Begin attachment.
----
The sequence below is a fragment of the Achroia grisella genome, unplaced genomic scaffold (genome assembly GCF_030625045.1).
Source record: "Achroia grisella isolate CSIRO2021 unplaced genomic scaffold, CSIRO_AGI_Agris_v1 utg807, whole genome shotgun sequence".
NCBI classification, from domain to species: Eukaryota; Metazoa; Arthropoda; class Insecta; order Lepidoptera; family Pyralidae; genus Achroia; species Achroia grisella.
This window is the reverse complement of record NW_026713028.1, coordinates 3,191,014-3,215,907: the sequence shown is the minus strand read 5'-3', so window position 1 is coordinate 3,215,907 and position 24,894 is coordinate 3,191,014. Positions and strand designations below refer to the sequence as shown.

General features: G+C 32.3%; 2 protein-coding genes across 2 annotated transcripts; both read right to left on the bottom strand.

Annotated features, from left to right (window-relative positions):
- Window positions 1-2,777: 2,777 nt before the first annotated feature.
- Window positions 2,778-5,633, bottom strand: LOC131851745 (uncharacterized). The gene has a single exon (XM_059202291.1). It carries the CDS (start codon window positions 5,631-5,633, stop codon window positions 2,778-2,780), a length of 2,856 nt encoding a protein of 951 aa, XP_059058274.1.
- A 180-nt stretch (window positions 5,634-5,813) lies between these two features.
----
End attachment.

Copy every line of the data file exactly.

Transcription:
The sequence below is a fragment of the Achroia grisella genome, unplaced genomic scaffold (genome assembly GCF_030625045.1).
Source record: "Achroia grisella isolate CSIRO2021 unplaced genomic scaffold, CSIRO_AGI_Agris_v1 utg807, whole genome shotgun sequence".
NCBI classification, from domain to species: Eukaryota; Metazoa; Arthropoda; class Insecta; order Lepidoptera; family Pyralidae; genus Achroia; species Achroia grisella.
This window is the reverse complement of record NW_026713028.1, coordinates 3,191,014-3,215,907: the sequence shown is the minus strand read 5'-3', so window position 1 is coordinate 3,215,907 and position 24,894 is coordinate 3,191,014. Positions and strand designations below refer to the sequence as shown.

General features: G+C 32.3%; 2 protein-coding genes across 2 annotated transcripts; both read right to left on the bottom strand.

Annotated features, from left to right (window-relative positions):
- Window positions 1-2,777: 2,777 nt before the first annotated feature.
- Window positions 2,778-5,633, bottom strand: LOC131851745 (uncharacterized). The gene has a single exon (XM_059202291.1). It carries the CDS (start codon window positions 5,631-5,633, stop codon window positions 2,778-2,780), a length of 2,856 nt encoding a protein of 951 aa, XP_059058274.1.
- A 180-nt stretch (window positions 5,634-5,813) lies between these two features.